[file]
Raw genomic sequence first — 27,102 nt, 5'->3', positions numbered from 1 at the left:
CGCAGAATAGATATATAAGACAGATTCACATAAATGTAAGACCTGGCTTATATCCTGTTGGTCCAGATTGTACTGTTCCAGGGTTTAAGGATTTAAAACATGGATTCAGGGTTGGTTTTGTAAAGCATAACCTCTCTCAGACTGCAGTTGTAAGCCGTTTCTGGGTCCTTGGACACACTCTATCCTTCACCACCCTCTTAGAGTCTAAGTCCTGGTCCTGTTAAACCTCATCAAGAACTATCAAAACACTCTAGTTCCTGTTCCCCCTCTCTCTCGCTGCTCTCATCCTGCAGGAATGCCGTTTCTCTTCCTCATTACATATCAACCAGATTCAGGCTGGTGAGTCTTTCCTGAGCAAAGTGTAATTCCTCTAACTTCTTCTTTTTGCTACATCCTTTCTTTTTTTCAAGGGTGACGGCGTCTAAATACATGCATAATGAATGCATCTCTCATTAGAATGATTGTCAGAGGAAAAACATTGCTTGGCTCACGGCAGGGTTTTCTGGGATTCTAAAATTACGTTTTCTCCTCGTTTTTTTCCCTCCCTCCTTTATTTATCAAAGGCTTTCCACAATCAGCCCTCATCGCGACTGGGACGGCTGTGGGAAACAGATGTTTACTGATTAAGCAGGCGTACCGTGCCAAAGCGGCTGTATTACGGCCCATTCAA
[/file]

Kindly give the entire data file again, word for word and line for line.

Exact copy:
Raw genomic sequence first — 27,102 nt, 5'->3', positions numbered from 1 at the left:
CGCAGAATAGATATATAAGACAGATTCACATAAATGTAAGACCTGGCTTATATCCTGTTGGTCCAGATTGTACTGTTCCAGGGTTTAAGGATTTAAAACATGGATTCAGGGTTGGTTTTGTAAAGCATAACCTCTCTCAGACTGCAGTTGTAAGCCGTTTCTGGGTCCTTGGACACACTCTATCCTTCACCACCCTCTTAGAGTCTAAGTCCTGGTCCTGTTAAACCTCATCAAGAACTATCAAAACACTCTAGTTCCTGTTCCCCCTCTCTCTCGCTGCTCTCATCCTGCAGGAATGCCGTTTCTCTTCCTCATTACATATCAACCAGATTCAGGCTGGTGAGTCTTTCCTGAGCAAAGTGTAATTCCTCTAACTTCTTCTTTTTGCTACATCCTTTCTTTTTTTCAAGGGTGACGGCGTCTAAATACATGCATAATGAATGCATCTCTCATTAGAATGATTGTCAGAGGAAAAACATTGCTTGGCTCACGGCAGGGTTTTCTGGGATTCTAAAATTACGTTTTCTCCTCGTTTTTTTCCCTCCCTCCTTTATTTATCAAAGGCTTTCCACAATCAGCCCTCATCGCGACTGGGACGGCTGTGGGAAACAGATGTTTACTGATTAAGCAGGCGTACCGTGCCAAAGCGGCTGTATTACGGCCCATTCAA